IMA calls for strict action to prevent antibiotic misuse

Admitting that the Centre for Science and Environment’s (CSE) findings about chicken being fed on antibiotics were “alarming’ but also something that public health experts have long suspected, the Indian Medical Association on Thursday demanded an immediate clamp-down on the misuse of antibiotics.

Its office-bearer Narendra Saini said the Association, which is the largest non-government organisation of doctors, has started a campaign on its website on the rational use of antibiotics. “Lack of data on the use of antibiotics and drug resistance is a major problem in India,” he remarked.

Stating that it was necessary to create an integrated surveillance system to monitor antibiotics use and antibiotics resistance trends in humans, animals and the food chain, Dr. Saini added: “A national-level database should be developed and kept in the public domain.”

“Repeated and prolonged exposure to antibiotics by natural selection lead to the emergence of resistant strains of bacteria,” said Dr. Saini.

“These mutated robust strains bypass toxic effects of antibiotics, making them ineffective. They can easily spread among the flock raised in squalor and contaminate the food chain. They can also alter the genetic material of other bacteria, often pathogenic ones, making them resistant to several drugs and resulting in a global pandemic,” he added.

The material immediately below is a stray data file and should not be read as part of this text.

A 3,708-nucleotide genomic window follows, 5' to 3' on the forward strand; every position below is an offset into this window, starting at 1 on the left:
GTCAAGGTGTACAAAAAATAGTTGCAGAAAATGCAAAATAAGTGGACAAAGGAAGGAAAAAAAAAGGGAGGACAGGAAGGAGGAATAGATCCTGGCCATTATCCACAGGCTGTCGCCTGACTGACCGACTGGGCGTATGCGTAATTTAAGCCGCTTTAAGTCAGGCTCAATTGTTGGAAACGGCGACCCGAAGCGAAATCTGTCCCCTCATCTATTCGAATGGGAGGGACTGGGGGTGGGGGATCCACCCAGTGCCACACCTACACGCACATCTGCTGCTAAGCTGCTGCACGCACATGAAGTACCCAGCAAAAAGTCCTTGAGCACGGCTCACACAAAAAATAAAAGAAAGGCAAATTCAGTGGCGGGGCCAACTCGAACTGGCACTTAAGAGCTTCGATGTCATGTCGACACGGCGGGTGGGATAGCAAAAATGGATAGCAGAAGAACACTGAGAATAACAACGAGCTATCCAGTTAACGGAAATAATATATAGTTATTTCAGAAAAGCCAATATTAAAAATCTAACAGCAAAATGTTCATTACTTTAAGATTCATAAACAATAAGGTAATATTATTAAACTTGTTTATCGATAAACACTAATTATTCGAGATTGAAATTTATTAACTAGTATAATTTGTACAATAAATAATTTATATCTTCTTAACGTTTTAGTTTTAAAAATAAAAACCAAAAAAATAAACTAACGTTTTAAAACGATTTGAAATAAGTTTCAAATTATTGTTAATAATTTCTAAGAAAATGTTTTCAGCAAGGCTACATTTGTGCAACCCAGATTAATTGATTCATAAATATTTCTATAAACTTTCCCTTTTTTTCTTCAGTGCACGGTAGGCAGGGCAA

The Association also presented data from various hospitals in India where, it claimed, there was enough evidence to show that “very high level of resistance was present against the antibiotics such as ciprofloxacin, tetracycline and doxycyclin”.

Bacteria such as escherichia coli, klebsiella spp., pseudomonas spp., enterobacter spp. and enterococcus spp. – which are responsible for a large number of infections in humans – are found resistant. “Residues of antibiotics present in meat can easily find their way into the human body, where they can create resistant microbes,” noted a release issued by the Association.

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Printable version | Sep 18, 2021 7:34:01 PM |

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